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Don’t Be Fooled: Intermittent Reinforcement and Protecting Ourselves From Emotional Abuse

Recently, my friend’s teenage daughter, Angie, began dating a psychopath, and everyone thought he was the greatest guy in the world.

Their relationship didn’t follow the usual patterns. In the beginning, there were no red flags. Instead of pushing for something serious right away, he was very slow in asking her out. They talked after class for months before he even tried.

Because he appeared so respectful of her boundaries, she finally agreed to get together, and he seemed really excited, being open to what she wanted to do, rather than controlling the plans.

He seemed amazing and appeared highly creative, artsy, and funny. He could even carry on a conversation without ever checking his phone!

He was different from other boys his age – sensitive, and such a good listener, paying careful attention to the quirky details of Angie’s personality. She couldn’t believe her good luck!

And, their first date couldn’t have been more perfect. He and Angie had gone to a thrift shop together, taken a walk around the neighborhood, and then gone out for Thai food. The whole time had been spent in animated conversation, and they’d discovered they had even more in common than she’d originally thought.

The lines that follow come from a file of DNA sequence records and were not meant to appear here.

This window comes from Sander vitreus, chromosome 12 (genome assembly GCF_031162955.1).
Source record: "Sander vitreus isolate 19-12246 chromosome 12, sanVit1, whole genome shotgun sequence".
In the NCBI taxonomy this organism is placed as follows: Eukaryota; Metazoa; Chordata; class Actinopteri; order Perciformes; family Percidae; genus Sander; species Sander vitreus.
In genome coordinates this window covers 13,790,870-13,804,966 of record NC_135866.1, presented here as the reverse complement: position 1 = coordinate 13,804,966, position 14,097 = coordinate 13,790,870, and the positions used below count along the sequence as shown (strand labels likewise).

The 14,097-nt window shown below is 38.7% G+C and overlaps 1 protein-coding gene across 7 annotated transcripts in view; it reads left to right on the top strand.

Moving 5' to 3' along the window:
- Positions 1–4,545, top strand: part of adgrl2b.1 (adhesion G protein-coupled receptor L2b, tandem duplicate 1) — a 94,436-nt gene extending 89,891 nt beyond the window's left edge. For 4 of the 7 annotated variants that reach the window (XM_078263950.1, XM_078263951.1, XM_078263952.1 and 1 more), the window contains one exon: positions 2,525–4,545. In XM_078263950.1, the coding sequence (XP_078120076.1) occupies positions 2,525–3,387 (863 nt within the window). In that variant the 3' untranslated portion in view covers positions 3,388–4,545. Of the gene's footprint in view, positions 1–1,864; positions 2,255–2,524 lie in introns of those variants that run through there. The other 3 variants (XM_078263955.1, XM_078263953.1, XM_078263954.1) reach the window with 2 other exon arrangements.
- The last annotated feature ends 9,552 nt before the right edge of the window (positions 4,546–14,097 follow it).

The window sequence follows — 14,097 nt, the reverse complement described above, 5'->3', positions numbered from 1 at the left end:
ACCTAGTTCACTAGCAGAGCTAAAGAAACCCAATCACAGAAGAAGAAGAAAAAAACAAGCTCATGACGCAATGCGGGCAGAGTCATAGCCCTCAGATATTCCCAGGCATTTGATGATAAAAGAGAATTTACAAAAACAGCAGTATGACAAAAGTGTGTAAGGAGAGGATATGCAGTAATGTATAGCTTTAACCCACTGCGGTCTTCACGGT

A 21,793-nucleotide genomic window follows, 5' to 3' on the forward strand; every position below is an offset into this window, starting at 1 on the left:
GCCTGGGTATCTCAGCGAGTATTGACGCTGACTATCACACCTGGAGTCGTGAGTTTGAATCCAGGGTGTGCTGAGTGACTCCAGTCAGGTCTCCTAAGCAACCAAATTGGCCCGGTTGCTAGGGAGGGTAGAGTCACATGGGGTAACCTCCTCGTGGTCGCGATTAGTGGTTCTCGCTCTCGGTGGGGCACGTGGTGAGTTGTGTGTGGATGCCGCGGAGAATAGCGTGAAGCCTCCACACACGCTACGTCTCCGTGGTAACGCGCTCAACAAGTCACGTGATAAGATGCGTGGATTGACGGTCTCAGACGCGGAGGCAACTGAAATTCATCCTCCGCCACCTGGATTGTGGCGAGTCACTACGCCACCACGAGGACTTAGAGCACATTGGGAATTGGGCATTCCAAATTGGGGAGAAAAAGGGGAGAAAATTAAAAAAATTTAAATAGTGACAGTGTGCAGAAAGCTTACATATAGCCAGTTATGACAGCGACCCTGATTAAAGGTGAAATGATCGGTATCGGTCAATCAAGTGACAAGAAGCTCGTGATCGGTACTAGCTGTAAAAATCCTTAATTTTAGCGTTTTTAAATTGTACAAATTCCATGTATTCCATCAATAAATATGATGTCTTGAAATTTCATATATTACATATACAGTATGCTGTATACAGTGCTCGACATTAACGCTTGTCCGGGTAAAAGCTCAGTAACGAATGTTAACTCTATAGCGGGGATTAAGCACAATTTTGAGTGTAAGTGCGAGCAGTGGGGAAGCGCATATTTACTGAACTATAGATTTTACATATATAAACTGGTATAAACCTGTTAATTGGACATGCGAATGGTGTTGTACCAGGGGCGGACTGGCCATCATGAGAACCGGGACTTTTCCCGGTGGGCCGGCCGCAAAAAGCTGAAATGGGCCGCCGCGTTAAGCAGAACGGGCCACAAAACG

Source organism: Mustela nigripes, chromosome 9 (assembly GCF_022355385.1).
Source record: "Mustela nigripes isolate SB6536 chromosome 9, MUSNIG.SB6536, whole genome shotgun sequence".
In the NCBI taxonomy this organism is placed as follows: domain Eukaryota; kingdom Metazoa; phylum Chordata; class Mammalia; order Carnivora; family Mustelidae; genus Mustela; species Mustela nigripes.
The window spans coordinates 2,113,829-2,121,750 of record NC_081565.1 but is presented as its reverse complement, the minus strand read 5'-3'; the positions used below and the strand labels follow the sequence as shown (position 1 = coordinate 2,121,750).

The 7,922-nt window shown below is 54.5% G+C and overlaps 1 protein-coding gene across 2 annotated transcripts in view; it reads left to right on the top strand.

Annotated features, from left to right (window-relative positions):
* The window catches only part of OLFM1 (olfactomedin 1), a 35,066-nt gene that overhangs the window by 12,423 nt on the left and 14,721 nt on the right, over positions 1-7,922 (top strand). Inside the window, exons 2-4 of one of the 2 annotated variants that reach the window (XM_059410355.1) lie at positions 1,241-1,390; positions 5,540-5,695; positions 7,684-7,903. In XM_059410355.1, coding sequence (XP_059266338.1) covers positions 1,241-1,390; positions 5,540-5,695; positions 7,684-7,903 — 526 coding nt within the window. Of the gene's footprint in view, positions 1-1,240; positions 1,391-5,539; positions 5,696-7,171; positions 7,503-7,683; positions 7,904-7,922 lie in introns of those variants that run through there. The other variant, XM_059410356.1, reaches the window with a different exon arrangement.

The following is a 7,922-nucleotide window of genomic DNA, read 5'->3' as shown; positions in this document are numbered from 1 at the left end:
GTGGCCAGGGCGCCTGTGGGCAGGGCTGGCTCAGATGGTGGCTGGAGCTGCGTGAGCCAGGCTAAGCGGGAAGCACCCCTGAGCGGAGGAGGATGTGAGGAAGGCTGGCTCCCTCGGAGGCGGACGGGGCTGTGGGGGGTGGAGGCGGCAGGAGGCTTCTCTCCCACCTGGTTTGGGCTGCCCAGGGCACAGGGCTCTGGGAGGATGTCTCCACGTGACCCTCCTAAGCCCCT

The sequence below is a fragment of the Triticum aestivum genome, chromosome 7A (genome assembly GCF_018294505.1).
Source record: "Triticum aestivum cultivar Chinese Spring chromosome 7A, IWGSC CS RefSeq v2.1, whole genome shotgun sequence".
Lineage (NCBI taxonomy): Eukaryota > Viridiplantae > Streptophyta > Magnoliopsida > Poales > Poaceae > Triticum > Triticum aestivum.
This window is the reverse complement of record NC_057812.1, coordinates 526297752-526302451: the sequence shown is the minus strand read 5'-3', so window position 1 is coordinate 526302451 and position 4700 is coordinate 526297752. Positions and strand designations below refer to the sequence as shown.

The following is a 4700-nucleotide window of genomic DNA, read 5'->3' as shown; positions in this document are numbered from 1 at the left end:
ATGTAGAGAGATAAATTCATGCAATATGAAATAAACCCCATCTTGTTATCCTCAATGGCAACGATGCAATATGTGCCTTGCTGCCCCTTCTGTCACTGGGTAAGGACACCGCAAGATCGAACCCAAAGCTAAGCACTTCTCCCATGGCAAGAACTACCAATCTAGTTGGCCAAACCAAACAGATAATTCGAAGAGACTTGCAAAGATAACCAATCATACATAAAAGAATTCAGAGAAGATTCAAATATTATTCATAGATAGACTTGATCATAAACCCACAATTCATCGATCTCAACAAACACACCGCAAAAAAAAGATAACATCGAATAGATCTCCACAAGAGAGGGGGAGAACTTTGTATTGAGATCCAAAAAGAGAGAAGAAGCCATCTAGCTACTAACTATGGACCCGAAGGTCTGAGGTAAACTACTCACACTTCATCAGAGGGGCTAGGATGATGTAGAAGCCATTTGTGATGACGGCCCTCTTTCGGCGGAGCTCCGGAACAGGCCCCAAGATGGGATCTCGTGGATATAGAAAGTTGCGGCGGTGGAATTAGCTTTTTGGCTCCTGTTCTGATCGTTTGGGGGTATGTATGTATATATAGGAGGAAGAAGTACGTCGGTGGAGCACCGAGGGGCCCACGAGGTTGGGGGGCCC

Angie was over the moon. He had suggested all kinds of creative project ideas for their future time together, and how he couldn’t wait to see her again.

And then, she didn’t hear from him.

After a couple of days had passed, Angie got in touch and asked about getting together for the exercise routine he’d been so enthused about. They made plans for the next day, and he then failed to follow through, canceling at the last moment, and promising to try again the day after.

She didn’t hear from him until much later that day, when he delayed once again, then canceled, saying that his parents suddenly wouldn’t allow him out.

Angie started doubting herself. Had she imagined that this guy actually liked her? Being a teenager, she hadn’t had much experience with boys, but it seemed like he’d been really into her. So why then wasn’t he calling?

A few days later, he walked a significant distance to her house in the rain, and they again had a wonderful time. It felt like a do-over, and Angie was right back into feeling elated and hopeful.

But the hot and cold routine repeated over the next week. Angie began to feel unbalanced: she was either excited or crying because she had no idea if the guy would ever call again.